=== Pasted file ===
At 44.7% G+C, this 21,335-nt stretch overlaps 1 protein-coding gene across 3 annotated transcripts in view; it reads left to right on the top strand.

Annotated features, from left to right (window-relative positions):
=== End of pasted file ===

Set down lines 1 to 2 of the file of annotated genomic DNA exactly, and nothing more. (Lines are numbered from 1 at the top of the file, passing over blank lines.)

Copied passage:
At 44.7% G+C, this 21,335-nt stretch overlaps 1 protein-coding gene across 3 annotated transcripts in view; it reads left to right on the top strand.

Annotated features, from left to right (window-relative positions):